As a beat blogger (like what I did there?) for SB Nation New York, who covers the Syracuse football program on a personal basis, I am not going to attack On The Banks for expressing its opinion. That's why we all love the SB Nation community because we're allowed to vent from a fan's perspective.
I will, however, clear up some inaccuracies about the piece (without diving into the whole Marrone forcing the Post-Standard to fire a long-time beat writer because, well, that's just rumor).
First, I will admit the clock on Marrone is ticking, as the headline on the front page of On The Banks claims. Those who follow SU already are aware of the situation, though it isn't as dire as the piece makes it sound.
Yes, Marrone hasn't won much since his arrival, but SU has improved (from a very bad situation) and popular belief is Syracuse -- unless it finishes 3-9 this year -- is close to signing him to a long-term contract and is fully committed to him. The same can't be said for the coaching staff.
Second, Marrone's apparent Czar-like ability to lock down practices (like he did during Spring ball) or not report injuries (we all dislike the "upper-body" or "lower-body" injury reports) is about the only Czar-like thing he's done during his tenure. In fact, some would argue that this season Marrone has been more Czar-like than any other time. However, he's also been a lot more honest about how (not-so) good his football team is.
His 20-minue post game press conference after Syracuse's loss to the USC Trojans at MetLife Stadium earlier this season was something I've never seen before from a football coach. Despite losing, Marrone talked about player injuries, gave his truly honest opinion on his team's performance, his game plan and game-management situations. Stuff a majority of coaches rarely talk about -- well, except maybe Kyle Flood.
Finally, to claim Marrone has an, "unwillingness to be accountable for his program's continued mediocrity," is (I'm sorry) laughable. For those who may not follow this team on a regular basis, Marrone's OVER willingness to talk about how bad a job he's doing has now become a running joke among fans and local media members.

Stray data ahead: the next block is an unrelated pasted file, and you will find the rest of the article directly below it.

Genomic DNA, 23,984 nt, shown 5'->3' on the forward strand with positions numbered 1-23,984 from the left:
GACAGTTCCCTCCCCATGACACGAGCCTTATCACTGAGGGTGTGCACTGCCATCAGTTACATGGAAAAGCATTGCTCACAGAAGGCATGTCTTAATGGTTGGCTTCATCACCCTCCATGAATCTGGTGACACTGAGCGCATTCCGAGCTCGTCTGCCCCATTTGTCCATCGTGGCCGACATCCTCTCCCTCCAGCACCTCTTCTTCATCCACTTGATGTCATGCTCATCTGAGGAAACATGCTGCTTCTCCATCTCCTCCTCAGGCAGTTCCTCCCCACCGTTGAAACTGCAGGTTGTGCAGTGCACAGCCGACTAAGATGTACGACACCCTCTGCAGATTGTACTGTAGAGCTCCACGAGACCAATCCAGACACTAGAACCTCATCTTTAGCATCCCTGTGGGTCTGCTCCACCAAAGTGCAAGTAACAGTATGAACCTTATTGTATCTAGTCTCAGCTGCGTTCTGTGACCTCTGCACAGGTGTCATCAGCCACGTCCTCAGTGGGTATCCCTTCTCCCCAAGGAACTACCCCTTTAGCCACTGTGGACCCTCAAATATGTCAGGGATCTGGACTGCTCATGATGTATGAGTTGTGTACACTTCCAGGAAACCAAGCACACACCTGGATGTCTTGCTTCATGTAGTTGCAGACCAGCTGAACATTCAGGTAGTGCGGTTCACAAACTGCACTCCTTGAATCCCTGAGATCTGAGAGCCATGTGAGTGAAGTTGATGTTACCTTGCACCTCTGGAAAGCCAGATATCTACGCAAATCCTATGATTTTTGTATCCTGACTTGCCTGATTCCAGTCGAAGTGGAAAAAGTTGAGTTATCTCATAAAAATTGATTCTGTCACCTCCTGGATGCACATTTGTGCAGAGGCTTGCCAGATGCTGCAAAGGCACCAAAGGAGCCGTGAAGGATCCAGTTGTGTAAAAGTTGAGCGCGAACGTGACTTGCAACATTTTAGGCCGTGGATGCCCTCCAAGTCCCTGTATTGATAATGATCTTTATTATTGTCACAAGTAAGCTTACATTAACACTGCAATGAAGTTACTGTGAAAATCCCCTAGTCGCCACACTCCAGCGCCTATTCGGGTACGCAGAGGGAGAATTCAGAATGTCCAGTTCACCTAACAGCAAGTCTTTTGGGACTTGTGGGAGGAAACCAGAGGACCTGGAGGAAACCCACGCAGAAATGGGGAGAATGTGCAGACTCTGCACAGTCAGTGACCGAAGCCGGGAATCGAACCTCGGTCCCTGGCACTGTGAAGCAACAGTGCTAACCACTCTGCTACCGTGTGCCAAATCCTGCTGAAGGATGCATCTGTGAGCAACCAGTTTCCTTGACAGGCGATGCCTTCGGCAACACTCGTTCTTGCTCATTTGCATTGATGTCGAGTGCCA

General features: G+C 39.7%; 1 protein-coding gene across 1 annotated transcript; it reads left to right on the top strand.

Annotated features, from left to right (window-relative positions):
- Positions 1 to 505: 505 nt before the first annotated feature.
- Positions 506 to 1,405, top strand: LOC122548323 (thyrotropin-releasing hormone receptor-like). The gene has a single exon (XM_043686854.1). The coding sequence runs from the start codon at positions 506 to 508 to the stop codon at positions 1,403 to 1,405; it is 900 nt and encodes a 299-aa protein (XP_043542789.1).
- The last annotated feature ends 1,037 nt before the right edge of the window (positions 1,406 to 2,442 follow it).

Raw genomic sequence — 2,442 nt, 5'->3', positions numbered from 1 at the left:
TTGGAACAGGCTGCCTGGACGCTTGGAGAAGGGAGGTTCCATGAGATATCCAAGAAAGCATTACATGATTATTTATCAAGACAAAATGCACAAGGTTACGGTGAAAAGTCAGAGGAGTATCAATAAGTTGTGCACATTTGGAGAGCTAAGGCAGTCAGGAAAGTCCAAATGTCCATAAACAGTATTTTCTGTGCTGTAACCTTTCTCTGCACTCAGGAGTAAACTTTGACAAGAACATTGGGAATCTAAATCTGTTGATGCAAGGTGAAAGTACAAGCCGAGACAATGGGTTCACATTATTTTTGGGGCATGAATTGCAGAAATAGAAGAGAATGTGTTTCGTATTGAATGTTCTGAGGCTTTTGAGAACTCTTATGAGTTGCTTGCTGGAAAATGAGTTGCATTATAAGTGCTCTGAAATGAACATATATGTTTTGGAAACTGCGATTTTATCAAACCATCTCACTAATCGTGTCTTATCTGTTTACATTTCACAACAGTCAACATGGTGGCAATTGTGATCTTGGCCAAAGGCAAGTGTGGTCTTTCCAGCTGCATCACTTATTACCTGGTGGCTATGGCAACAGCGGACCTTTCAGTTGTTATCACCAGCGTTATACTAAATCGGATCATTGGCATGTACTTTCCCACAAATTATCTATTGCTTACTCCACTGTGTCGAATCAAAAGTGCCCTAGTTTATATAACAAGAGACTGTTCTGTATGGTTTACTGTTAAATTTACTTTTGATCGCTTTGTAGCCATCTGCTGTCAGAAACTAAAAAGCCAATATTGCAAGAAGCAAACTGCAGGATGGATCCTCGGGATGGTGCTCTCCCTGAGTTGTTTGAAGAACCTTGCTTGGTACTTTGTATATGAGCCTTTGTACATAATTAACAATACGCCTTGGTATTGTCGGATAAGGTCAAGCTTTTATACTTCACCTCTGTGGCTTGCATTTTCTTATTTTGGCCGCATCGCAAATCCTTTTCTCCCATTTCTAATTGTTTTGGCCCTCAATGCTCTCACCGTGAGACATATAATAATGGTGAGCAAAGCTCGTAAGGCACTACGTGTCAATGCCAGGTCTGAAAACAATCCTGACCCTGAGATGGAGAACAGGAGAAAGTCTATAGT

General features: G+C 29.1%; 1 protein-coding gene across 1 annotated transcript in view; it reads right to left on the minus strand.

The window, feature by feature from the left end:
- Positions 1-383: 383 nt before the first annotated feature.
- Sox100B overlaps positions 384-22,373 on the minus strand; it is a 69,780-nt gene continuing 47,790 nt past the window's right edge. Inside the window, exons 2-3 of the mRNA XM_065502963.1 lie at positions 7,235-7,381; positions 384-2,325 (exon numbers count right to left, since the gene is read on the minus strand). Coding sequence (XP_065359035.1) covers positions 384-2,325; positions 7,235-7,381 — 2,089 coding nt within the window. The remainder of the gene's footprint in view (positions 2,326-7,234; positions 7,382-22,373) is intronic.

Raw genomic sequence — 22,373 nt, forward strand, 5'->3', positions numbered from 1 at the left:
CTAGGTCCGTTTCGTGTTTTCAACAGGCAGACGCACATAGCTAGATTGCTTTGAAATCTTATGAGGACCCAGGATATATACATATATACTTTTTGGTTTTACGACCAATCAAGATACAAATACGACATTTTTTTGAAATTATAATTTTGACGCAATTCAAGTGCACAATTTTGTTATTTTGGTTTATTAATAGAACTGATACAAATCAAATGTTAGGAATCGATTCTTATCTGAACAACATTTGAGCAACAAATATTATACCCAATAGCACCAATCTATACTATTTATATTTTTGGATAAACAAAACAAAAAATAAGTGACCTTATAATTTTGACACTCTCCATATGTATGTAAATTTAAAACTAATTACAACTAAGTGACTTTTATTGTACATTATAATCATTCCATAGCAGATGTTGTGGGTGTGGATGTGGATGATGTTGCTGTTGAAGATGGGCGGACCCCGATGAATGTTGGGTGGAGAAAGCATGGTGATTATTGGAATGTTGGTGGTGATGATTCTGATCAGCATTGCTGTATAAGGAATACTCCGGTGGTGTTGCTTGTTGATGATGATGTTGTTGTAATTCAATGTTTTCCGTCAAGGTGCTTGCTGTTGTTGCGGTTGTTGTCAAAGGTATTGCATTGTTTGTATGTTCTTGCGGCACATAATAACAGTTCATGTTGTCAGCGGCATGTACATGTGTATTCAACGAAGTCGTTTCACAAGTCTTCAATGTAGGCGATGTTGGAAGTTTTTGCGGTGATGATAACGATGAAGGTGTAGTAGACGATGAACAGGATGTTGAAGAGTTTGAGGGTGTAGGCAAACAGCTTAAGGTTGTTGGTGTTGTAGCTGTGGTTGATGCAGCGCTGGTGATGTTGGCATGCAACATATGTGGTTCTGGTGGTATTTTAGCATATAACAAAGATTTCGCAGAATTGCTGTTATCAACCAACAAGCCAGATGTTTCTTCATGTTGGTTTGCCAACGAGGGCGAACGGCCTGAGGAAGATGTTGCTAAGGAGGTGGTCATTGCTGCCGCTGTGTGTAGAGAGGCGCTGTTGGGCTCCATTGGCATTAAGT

If I had a dollar for every time Marrone said (in these exact words), "I've got to do a better job of preparing my team," I wouldn't need to work a second or third job to continue covering this team. I cite these examples (here, here and here) from my Twitter account that Marrone needs to tone down the, "it's my bad," shtick.
In fact, Marrone's OVER willingness to blame himself could soon be the main reason he's on the hot seat -- because God forbid he ever calls out a player for fumbling or thrown an interception inside an opponent's 10-yard line; or committing a personal-foul penalty after stopping an opponent on a critical third-down play; or just doing something mind-bogglingly stupid.
I can understand the frustrations Rutgers fans may have surrounding Marrone and SU for basically stealing Schiano's and Rutgers' strategy for building a solid football program. I can understand that Syracuse calling itself, "New York's College Team," is annoying considering it is about 250 miles away.
But to write a piece that compares Marrone to Joseph Stalin or Joseph McCarthy is a bit harsh and completely inaccurate. Yet, I am all for it if it spices up the 43rd meeting between these two schools that should have had a rivalry much before this.